The Pulse: June 4, 2021

Here's what you need to know about Edmonton today.

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Essentials

  • 25°C: Sunny early in the morning then a mix of sun and cloud with 60% chance of showers in the afternoon. Risk of a thunderstorm in the afternoon. High 25. (forecast)
  • Sept. 30: A statutory holiday to commemorate the tragic legacy of residential schools in Canada was swiftly created this week. (details)
  • 3,500: A course on Indigenous history offered by the University of Alberta saw a huge uptick in enrolment this week. (details)

A worker walks alongside a barrier widening a sidewalk along Whyte Avenue

Businesses look to next stage of relaunch plan


By Paul Cashman Paul Cashman in the Business Roundup

After struggling for more than a year with pandemic-inflicted restrictions, business owners are opening patios while looking ahead to an expected June 10 end of a ban on indoor dining and other public health orders.

Premier Jason Kenney is promising "bigger gatherings, indoor dining, gyms, movie theatres, and more" as long as COVID-19 hospitalizations don't rapidly rise.

There is still a long way to go before Edmontonians are comfortable venturing out, so organizations like the Old Strathcona Business Association are working to raise confidence levels. Expanded sidewalks along Whyte Avenue will welcome visitors as one way to deal with public concerns. "We saw crowding, which is something we (were) very, very concerned about last year. And we know that folks are still nervous about that," Cherie Klassen, executive director of the association, told 630 CHED Mornings with Daryl McIntyre.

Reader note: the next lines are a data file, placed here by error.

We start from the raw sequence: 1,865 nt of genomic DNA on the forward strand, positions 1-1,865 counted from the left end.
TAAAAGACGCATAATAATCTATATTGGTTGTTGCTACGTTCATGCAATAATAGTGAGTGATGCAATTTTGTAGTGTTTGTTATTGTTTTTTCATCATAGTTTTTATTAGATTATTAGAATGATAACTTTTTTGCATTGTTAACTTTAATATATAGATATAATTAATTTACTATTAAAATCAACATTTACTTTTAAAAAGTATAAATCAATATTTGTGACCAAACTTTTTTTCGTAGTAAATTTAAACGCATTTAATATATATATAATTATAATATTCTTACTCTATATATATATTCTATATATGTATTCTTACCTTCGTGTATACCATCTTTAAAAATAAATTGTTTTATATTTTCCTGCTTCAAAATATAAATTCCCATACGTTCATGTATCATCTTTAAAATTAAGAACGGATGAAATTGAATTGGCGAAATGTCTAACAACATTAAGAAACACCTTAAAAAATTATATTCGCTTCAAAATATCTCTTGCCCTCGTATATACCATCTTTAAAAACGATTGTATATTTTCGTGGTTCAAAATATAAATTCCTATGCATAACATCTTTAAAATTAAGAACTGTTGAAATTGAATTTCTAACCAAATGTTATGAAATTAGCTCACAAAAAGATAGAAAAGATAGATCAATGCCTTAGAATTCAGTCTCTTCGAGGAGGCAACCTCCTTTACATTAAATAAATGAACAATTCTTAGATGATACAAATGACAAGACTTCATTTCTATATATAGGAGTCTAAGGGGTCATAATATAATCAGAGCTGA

The group is also reminding shoppers that masks are still required indoors and asking people to be understanding during the transition to the post-pandemic period. "The last year has not been easy, and there is still a lot to remember to do with masks, distancing and as business operations adjust, so the best thing we can all do is be patient with one another," the group urged in a web post.

A survey by Leger found that about half of Canadians were feeling at least somewhat anxious about going back to the way life was before the pandemic, the Edmonton Journal reported.

That anxiety is impacting Edmonton event planners as groups struggle to decide whether to go ahead with plans to host weddings, parties, and corporate events. "It is absolute chaos, talking to other vendors in the industry and venues," Cocktails and Details owner Jenna Fisher told Global News Edmonton.

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Headlines


By Michelle Ferguson Michelle Ferguson

  • Edmonton emergency services responded to 55 opioid-related calls in just two days this week, reports Global News. "This is the latest shocking incident in a trend that we're seeing ... across the city at all our sites," said Boyle Street Community Services director Jordan Reiniger.
  • Mayor Don Iveson has joined the call to remove references to Grandin from city property. He will be putting forward a motion on Monday to immediately remove the bishop's name from the LRT station and civic signs, as well as to cover a mural depicting the residential school system with orange.
  • A group of Indigenous-Edmontonians are making tiny tipis for each of the children found buried in an unmarked mass grave at a former residential school site in Kamloops.
  • A new online exhibit at the City of Edmonton Archives takes a look at the history of place names in Edmonton.
  • The federal government announced $14.4 million in funding for Edmonton's zero-emission bus program. The funding will allow the city to purchase 20 new buses and complete a feasibility study on retrofits to reduce greenhouse gas emissions in municipal buildings.